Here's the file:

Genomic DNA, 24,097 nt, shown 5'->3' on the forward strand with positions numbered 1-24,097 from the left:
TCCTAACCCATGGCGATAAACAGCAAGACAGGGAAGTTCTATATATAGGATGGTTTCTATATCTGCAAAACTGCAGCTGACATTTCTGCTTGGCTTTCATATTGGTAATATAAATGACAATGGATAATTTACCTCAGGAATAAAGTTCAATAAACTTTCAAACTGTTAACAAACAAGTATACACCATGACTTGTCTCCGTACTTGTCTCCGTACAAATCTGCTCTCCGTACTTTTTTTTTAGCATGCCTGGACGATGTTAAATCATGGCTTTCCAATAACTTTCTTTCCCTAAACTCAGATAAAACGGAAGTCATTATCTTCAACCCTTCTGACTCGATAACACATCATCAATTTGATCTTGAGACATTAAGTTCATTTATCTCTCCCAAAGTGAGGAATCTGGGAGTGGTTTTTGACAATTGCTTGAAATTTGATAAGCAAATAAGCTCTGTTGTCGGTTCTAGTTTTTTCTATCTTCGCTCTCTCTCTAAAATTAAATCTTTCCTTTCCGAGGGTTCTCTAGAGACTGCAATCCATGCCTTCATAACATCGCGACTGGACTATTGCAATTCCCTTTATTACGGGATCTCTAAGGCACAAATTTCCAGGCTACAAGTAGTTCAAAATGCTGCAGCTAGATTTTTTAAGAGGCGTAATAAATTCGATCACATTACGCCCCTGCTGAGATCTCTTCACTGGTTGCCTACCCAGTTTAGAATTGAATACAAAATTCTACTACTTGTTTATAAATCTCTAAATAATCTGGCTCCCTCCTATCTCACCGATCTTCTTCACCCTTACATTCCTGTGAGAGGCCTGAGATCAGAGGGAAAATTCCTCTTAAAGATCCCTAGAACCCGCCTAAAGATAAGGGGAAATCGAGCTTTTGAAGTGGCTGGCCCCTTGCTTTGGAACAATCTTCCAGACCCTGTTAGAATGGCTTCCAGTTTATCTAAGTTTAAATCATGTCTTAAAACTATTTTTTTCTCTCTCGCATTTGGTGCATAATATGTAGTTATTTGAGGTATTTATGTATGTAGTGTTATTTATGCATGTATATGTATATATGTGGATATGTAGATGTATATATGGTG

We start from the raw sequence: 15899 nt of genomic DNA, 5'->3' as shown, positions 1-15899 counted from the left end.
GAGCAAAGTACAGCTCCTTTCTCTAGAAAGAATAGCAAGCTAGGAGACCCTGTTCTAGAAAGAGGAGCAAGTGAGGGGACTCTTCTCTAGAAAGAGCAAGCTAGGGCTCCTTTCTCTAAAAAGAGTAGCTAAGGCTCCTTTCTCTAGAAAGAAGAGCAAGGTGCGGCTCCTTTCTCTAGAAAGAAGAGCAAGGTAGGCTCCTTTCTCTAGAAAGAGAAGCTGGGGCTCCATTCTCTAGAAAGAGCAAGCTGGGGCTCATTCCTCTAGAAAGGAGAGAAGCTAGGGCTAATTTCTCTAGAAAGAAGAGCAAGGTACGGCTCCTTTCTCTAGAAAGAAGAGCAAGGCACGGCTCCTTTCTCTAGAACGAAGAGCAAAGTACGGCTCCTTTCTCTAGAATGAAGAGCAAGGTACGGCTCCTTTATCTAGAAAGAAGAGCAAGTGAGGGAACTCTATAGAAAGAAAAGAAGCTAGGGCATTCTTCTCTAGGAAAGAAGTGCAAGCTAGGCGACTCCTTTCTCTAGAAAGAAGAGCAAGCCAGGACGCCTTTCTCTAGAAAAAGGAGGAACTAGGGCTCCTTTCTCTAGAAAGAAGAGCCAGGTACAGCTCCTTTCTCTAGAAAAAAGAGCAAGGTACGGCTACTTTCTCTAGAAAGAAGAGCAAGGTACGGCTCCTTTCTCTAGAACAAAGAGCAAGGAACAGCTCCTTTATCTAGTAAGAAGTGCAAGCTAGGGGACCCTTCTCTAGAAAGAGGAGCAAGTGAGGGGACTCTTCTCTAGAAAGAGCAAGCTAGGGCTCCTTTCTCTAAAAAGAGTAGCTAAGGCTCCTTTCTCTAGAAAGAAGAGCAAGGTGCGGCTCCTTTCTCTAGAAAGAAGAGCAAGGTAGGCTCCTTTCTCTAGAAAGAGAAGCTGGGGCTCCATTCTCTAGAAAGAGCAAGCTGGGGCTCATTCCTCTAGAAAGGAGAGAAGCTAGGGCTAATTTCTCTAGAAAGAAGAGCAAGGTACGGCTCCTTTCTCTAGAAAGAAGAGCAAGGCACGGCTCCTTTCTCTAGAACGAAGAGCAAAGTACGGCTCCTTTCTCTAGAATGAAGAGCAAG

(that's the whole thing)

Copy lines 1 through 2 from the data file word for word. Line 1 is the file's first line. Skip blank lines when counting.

Genomic DNA, 24,097 nt, shown 5'->3' on the forward strand with positions numbered 1-24,097 from the left:
TCCTAACCCATGGCGATAAACAGCAAGACAGGGAAGTTCTATATATAGGATGGTTTCTATATCTGCAAAACTGCAGCTGACATTTCTGCTTGGCTTTCATATTGGTAATATAAATGACAATGGATAATTTACCTCAGGAATAAAGTTCAATAAACTTTCAAACTGTTAACAAACAAGTATACACCATGACTTGTCTCCGTACTTGTCTCCGTACAAATCTGCTCTCCGTACTTTTTTTTTAGCATGCCTGGACGATGTTAAATCATGGCTTTCCAATAACTTTCTTTCCCTAAACTCAGATAAAACGGAAGTCATTATCTTCAACCCTTCTGACTCGATAACACATCATCAATTTGATCTTGAGACATTAAGTTCATTTATCTCTCCCAAAGTGAGGAATCTGGGAGTGGTTTTTGACAATTGCTTGAAATTTGATAAGCAAATAAGCTCTGTTGTCGGTTCTAGTTTTTTCTATCTTCGCTCTCTCTCTAAAATTAAATCTTTCCTTTCCGAGGGTTCTCTAGAGACTGCAATCCATGCCTTCATAACATCGCGACTGGACTATTGCAATTCCCTTTATTACGGGATCTCTAAGGCACAAATTTCCAGGCTACAAGTAGTTCAAAATGCTGCAGCTAGATTTTTTAAGAGGCGTAATAAATTCGATCACATTACGCCCCTGCTGAGATCTCTTCACTGGTTGCCTACCCAGTTTAGAATTGAATACAAAATTCTACTACTTGTTTATAAATCTCTAAATAATCTGGCTCCCTCCTATCTCACCGATCTTCTTCACCCTTACATTCCTGTGAGAGGCCTGAGATCAGAGGGAAAATTCCTCTTAAAGATCCCTAGAACCCGCCTAAAGATAAGGGGAAATCGAGCTTTTGAAGTGGCTGGCCCCTTGCTTTGGAACAATCTTCCAGACCCTGTTAGAATGGCTTCCAGTTTATCTAAGTTTAAATCATGTCTTAAAACTATTTTTTTCTCTCTCGCATTTGGTGCATAATATGTAGTTATTTGAGGTATTTATGTATGTAGTGTTATTTATGCATGTATATGTATATATGTGGATATGTAGATGTATATATGGTG